Follow my lead. (image via mikemol)
Content Strategists have a lot of different backgrounds and skillsets, but many of us share an interest in word choice. We like to explore definitions, nuance, and etymology to make sure that we’ve chosen the best word to communicate precisely what we want to say. We have a thesaurus on speed-dial. We look to different industries and disciplines to see if we can steal words and repurpose them in a new context. We mine history and literature for words that may have fallen out of favor, but are primed to be brought back into the sun. Some of us will even make up a word if the situation calls for it.
Yesterday Kristina Halvorson posted this request on Twitter:
@halvorson NEED YOUR HELP. What’s a word that could mean “informational elements that exist to help people find, use, *and understand* the content”?
There was a flurry of suggestions as people jumped to respond to the challenge to find the perfect word to encompass this concept. At some point she clarified that she was trying to find a single term that encompassed both the copy you might see on a page, and information that was helping behind the scenes. Here are some of the suggestions (some more serious than others):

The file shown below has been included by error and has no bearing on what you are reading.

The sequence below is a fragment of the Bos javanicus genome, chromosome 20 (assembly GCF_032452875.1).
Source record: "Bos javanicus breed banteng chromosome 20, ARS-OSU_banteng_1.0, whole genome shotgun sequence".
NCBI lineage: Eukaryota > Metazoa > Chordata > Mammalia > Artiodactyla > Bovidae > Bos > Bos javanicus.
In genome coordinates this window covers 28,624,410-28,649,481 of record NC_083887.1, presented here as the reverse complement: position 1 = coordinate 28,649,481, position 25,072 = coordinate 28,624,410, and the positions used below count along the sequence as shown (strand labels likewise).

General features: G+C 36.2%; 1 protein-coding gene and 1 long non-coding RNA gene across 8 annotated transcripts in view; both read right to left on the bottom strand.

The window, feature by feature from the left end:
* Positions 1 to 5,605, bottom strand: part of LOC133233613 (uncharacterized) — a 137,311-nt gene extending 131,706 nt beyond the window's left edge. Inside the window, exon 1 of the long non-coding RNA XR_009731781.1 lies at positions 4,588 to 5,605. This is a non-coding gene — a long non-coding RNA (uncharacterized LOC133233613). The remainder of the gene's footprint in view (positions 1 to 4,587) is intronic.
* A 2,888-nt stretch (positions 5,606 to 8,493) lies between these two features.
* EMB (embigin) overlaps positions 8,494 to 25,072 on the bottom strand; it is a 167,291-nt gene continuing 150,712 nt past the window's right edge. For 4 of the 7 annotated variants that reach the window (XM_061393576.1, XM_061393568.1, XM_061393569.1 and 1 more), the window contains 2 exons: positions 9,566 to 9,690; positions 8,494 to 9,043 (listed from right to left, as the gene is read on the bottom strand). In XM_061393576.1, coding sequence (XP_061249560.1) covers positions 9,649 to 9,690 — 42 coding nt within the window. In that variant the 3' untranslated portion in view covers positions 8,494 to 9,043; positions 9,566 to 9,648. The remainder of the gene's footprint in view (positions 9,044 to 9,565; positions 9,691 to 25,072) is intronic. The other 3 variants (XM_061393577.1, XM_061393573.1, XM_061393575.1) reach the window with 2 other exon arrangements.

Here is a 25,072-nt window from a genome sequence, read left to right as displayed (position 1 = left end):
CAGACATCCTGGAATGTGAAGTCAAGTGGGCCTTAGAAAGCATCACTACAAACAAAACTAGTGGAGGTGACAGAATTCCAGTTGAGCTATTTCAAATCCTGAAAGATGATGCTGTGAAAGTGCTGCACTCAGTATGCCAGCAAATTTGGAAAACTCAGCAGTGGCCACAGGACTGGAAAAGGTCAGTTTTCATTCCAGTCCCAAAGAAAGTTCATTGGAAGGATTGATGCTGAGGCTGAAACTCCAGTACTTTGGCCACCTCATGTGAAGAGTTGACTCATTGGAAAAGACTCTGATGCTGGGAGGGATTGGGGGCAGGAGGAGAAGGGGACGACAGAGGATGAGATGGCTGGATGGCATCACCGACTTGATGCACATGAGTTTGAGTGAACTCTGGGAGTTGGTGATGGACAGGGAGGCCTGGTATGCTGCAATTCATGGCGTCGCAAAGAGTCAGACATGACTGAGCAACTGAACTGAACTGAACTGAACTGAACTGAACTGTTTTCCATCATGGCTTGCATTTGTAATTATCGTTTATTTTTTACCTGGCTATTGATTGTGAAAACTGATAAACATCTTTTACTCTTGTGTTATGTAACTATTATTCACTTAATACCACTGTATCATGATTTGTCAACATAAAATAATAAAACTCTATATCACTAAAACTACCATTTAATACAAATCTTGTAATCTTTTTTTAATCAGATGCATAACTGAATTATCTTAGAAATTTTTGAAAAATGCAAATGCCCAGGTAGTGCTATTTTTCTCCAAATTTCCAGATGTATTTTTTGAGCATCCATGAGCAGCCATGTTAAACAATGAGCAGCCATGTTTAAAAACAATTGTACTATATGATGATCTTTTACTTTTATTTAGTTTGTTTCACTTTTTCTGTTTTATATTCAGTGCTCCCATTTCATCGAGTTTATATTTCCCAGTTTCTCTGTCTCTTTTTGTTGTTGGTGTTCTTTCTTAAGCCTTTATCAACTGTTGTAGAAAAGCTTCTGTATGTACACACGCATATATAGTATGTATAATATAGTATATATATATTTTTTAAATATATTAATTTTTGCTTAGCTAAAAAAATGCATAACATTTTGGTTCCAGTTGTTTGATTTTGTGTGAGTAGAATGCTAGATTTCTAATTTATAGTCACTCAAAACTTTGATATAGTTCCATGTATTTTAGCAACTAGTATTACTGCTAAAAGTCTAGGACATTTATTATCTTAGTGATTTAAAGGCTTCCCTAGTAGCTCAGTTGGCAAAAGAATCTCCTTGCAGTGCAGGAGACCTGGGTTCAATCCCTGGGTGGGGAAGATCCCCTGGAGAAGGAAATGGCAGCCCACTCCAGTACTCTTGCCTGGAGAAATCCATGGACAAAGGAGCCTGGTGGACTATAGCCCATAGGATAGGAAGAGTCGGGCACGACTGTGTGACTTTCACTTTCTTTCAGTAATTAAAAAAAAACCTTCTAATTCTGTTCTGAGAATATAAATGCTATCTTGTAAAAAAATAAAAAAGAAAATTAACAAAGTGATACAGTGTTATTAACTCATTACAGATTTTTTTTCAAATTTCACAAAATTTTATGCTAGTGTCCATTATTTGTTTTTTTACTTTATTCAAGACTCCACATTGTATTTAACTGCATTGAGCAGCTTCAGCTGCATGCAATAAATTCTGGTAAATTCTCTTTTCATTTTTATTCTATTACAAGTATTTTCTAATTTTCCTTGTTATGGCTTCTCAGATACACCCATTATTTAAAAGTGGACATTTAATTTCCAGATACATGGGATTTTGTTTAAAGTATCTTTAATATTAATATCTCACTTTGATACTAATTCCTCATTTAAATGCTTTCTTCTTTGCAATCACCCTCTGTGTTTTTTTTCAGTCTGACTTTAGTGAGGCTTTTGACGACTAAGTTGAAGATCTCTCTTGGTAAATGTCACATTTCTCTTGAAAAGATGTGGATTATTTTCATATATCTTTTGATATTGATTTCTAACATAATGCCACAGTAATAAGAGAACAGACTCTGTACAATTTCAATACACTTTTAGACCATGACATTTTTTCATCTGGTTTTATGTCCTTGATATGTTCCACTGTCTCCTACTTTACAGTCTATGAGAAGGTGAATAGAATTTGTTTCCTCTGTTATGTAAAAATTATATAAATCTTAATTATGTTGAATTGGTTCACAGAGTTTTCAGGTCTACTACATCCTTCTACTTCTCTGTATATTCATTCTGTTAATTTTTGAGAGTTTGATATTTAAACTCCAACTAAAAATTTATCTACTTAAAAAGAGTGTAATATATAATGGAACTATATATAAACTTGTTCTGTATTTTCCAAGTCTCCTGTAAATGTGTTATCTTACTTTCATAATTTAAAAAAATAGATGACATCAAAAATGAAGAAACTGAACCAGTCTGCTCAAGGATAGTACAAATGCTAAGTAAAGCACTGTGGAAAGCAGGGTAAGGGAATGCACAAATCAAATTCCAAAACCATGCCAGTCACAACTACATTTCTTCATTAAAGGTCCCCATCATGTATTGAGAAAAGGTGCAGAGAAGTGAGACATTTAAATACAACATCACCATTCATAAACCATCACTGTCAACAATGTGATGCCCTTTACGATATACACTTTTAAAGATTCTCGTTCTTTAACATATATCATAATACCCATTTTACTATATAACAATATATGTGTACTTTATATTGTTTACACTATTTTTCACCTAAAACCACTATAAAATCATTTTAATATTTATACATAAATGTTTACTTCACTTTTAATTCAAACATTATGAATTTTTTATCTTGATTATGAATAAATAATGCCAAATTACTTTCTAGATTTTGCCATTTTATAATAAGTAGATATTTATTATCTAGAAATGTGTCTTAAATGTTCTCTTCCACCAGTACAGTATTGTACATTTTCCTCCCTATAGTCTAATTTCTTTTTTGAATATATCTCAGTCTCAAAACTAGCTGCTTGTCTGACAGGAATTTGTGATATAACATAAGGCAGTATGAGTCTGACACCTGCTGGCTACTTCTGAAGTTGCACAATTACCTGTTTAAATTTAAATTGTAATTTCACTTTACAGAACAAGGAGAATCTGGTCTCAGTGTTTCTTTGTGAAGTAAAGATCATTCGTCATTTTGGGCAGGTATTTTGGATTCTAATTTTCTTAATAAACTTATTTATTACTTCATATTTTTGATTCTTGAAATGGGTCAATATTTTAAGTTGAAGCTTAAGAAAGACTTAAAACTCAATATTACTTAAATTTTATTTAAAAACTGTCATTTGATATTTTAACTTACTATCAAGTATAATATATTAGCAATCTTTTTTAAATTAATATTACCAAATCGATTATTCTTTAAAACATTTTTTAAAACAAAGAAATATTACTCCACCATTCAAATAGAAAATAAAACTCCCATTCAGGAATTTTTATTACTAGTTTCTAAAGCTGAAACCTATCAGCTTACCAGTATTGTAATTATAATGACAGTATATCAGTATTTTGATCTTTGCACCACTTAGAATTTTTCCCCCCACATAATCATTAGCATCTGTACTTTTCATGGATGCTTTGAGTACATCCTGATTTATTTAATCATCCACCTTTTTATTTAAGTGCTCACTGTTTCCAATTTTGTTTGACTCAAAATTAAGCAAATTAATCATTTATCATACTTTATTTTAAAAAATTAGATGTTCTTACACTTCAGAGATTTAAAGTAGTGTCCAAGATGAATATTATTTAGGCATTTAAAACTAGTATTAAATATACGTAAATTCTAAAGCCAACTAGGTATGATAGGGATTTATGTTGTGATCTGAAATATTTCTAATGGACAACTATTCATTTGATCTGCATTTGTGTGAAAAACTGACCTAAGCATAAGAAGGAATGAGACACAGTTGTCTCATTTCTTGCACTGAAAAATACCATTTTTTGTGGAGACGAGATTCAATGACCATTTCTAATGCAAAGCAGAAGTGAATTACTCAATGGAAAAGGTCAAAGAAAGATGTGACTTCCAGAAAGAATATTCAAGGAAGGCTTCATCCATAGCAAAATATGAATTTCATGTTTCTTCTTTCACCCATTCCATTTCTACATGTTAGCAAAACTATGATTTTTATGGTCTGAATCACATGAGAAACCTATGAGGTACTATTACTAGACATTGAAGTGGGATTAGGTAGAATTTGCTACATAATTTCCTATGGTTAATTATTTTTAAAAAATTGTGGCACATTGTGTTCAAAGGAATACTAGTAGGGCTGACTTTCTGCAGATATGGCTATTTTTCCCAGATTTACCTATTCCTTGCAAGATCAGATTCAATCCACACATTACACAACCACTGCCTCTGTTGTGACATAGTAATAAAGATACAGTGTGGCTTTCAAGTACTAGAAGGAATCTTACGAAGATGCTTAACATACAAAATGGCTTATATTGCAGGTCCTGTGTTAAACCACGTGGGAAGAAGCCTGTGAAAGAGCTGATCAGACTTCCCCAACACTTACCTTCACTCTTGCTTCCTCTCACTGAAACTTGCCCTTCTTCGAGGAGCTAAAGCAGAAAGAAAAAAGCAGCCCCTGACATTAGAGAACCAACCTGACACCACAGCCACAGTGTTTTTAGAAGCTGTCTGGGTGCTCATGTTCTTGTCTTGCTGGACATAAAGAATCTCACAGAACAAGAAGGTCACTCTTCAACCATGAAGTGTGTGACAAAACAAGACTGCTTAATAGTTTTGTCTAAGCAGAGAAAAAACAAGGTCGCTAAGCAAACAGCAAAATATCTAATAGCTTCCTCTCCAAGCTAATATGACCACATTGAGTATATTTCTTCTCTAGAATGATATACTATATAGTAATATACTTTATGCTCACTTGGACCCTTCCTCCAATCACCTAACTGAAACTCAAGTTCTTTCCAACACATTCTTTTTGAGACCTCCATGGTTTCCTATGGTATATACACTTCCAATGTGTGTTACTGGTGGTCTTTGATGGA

- Heteroglossia (@jodify)
- “Contextual elements in the content environment.” (@LauraCreekmore)
- Signage? Guideposts? (@eaton)
- Wayfinding (@mbloomstein, @rbcinnyc, and @mfraase)
- Interface (@kissane)
- Subterface (@scarequotes)
- bizgloss & partygloss (@inkblurt)
- Affordances (@mbloomstein)
- Helper, guide, pointer, clue, hint, accessory, or support content? (@ticjones)
- “Framing” material? Breadcrumbs? µContent? (@doriantaylor)
The inadequacies of these words led us to explore the meaning of the concept more deeply. Eventually the distributed discussion led several people (including Halvorson) to conclude that trying to find one word to describe both of these types of information was probably not the best approach. In the course of the discussion people called upon experiences from the realms of physical anthropology, industrial design, textbook organization, and directional guides. And, as with any good linguistic discussion, a healthy dose of ancient Greek.
Which left me thinking about the word “clue.” Or more accurately, its antecedent “clew.” It’s a word that means “a ball of yarn or thread” but in particular it tends to refer to the ball of thread that Theseus used to find his way out of the labyrinth and escape the Minotaur. It struck me as a term that was both the embodiment of the concepts that Halvorson was trying to describe AND an apt metaphor for the process we had used to communally navigate our way through the topic.
Unfortunately, the word “clue” is saddled with way too many other meanings, making it difficult to bring this archaic usage back into the common domain. You’d have to redefine the word every time you used it in this new context. If we’re going to successfully co-opt an older word or a word from another industry (see “curate”), either the meaning has to be immediately clear from the new context, or the word has to be curious enough that it makes people stop and ask what you mean.
What are some of your favorite repurposed words?